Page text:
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The Oceans Portal
A portal dedicated to oceans, seas, oceanography and related topics

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Surface view of the Atlantic Ocean

The ocean (also the sea or the world ocean) is the body of salt water that covers approximately 70.8% of the surface of Earth and contains 97% of Earth's water. An ocean can also refer to any of the large bodies of water into which the world ocean is conventionally divided. Separate names are used to identify five different areas of the ocean: Pacific (the largest), Atlantic, Indian, Antarctic/Southern, and Arctic (the smallest). Seawater covers approximately 361,000,000 km2 (139,000,000 sq mi) of the planet. The ocean is the principal component of Earth's hydrosphere, and therefore integral to life on Earth. Acting as a huge heat reservoir, the ocean influences climate and weather patterns, the carbon cycle, and the water cycle. (Full article...)

Waves in Pacifica, California

The sea in a general sense refers to the ocean or world ocean, the body of salty water that covers approximately 71% of the Earth's surface. Used in a particular sense the word sea refers to particular seas either as second-order sections of the ocean, such as the Mediterranean Sea, or as certain large, entirely landlocked, saltwater lakes, such as the Caspian Sea. The sea moderates Earth's climate and has important roles in the water, carbon, and nitrogen cycles. Humans harnessing and studying the sea have been recorded since ancient times, and evidenced well into prehistory, while its modern scientific study is called oceanography. The most abundant solid dissolved in seawater is sodium chloride. The water also contains salts of magnesium, calcium, potassium, and mercury, amongst many other elements, some in minute concentrations. Salinity varies widely, being lower near the surface and the mouths of large rivers and higher in the depths of the ocean; however, the relative proportions of dissolved salts vary little across the oceans. (Full article...)

Oceanography (from Ancient Greek ὠκεανός (ōkeanós) 'ocean', and γραφή (graphḗ) 'writing'), also known as oceanology and ocean science, is the scientific study of the oceans. It is an Earth science, which covers a wide range of topics, including ecosystem dynamics; ocean currents, waves, and geophysical fluid dynamics; plate tectonics and the geology of the sea floor; and fluxes of various chemical substances and physical properties within the ocean and across its boundaries. These diverse topics reflect multiple disciplines that oceanographers utilize to glean further knowledge of the world ocean, including astronomy, biology, chemistry, climatology, geography, geology, hydrology, meteorology and physics. Paleoceanography studies the history of the oceans in the geologic past. An oceanographer is a person who studies many matters concerned with oceans, including marine geology, physics, chemistry and biology. (Full article...)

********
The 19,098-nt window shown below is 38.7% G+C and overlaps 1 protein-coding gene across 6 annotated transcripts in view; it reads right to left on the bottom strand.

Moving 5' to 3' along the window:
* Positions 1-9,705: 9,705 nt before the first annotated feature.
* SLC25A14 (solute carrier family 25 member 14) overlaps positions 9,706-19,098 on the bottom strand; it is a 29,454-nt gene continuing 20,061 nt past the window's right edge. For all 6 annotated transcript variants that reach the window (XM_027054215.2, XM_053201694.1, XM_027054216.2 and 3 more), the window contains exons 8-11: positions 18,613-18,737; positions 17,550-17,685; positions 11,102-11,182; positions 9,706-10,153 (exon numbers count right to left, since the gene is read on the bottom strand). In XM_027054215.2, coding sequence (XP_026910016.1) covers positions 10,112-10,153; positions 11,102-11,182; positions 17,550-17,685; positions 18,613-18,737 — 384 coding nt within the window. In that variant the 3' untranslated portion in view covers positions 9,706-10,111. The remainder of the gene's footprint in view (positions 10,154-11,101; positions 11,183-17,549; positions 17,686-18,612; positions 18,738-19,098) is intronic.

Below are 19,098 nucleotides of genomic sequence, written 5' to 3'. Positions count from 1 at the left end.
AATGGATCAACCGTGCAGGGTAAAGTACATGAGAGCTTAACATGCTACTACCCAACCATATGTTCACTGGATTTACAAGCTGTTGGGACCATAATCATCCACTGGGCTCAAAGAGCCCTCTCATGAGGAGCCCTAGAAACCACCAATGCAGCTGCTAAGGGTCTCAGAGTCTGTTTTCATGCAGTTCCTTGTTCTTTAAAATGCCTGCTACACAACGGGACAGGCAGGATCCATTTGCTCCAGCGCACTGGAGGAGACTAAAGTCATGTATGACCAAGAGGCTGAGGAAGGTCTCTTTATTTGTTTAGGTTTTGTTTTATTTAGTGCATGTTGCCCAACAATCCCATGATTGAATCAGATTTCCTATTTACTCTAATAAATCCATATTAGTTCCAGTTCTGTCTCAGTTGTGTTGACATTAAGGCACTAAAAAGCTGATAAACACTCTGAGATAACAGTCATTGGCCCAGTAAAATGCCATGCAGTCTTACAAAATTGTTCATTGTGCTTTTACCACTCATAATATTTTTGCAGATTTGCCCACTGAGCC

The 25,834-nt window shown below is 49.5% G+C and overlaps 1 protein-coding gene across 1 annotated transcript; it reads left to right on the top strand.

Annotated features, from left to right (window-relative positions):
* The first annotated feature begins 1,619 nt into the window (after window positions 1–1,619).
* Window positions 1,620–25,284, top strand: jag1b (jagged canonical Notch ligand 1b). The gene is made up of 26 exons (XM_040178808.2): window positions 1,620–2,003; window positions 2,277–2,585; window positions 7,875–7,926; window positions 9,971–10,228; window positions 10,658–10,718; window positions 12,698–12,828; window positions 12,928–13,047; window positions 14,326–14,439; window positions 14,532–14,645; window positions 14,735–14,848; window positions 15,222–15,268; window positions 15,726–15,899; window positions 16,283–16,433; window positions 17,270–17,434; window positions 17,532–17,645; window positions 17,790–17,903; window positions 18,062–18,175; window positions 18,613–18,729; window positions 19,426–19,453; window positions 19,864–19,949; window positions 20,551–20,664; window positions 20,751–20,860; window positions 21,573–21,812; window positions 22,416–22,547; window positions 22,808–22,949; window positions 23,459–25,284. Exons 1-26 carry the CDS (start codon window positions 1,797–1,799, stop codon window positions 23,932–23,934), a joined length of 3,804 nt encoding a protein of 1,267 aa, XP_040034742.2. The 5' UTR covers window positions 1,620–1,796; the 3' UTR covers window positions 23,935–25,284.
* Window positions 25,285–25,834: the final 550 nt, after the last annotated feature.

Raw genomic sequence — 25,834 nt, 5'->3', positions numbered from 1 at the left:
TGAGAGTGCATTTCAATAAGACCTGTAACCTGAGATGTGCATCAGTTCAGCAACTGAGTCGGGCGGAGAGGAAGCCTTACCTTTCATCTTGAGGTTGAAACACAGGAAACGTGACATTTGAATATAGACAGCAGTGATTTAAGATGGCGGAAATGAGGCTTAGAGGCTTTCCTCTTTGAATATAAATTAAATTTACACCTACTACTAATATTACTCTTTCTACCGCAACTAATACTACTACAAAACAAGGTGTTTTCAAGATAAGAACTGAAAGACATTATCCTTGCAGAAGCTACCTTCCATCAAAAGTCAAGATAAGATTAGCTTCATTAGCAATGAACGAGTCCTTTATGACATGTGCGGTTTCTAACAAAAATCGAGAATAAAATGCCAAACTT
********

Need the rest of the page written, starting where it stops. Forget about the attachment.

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Argo is an international program that uses profiling floats to observe temperature, salinity, currents, and, recently, bio-optical properties in the Earth's oceans; it has been operational since the early 2000s. The real-time data it provides is used in climate and oceanographic research. A special research interest is to quantify the ocean heat content (OHC). The Argo fleet consists of almost 4000 drifting "Argo floats" (as profiling floats used by the Argo program are often called) deployed worldwide. Each float weighs 20–30 kg. In most cases probes drift at a depth of 1000 metres (the so-called parking depth) and, every 10 days, by changing their buoyancy, dive to a depth of 2000 metres and then move to the sea-surface, measuring conductivity and temperature profiles as well as pressure. From these, salinity and density can be calculated. Seawater density is important in determining large-scale motions in the ocean.

Average current velocities at 1000 metres are directly measured by the distance and direction a float drifts while parked at that depth, which is determined by GPS or Argos system positions at the surface. The data is transmitted to shore via satellite, and is freely available to everyone, without restrictions. (Full article...)
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Landing on Stac Lee (from St Kilda)

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In the news

29 January 2023 – 2022–23 South-West Indian Ocean cyclone season
The death toll from Cyclone Cheneso's landfall in Madagascar has increased to 25, with 21 others still missing. (AFP via ABS-CBN News)
20 January 2023 –
A Dominican man who was lost in the Caribbean Sea for 24 days is rescued by the Colombian Navy. (AP)
10 January 2023 – Territorial disputes in the South China Sea
The Supreme Court of the Philippines nullifies the country's Joint Marine Seismic Undertaking agreement with the China National Offshore Oil Corporation and Petrovietnam to conduct joint oil and gas exploration activities within the Philippine exclusive economic zone in the South China Sea since 2005, citing the unconstitutionality of permitting foreign corporations and governments to exploit the country's natural resources. (Reuters via CNN)
7 January 2023 –
Five people are killed and ten others are missing after a boat carrying migrants sinks off the coast of Tunisia. (Al Jazeera)
2 January 2023 – 2023 Gold Coast mid-air collision
Four people are killed and eight others are injured when two helicopters collide near the Sea World theme park in Gold Coast, Queensland, Australia. (ABC News Australia)



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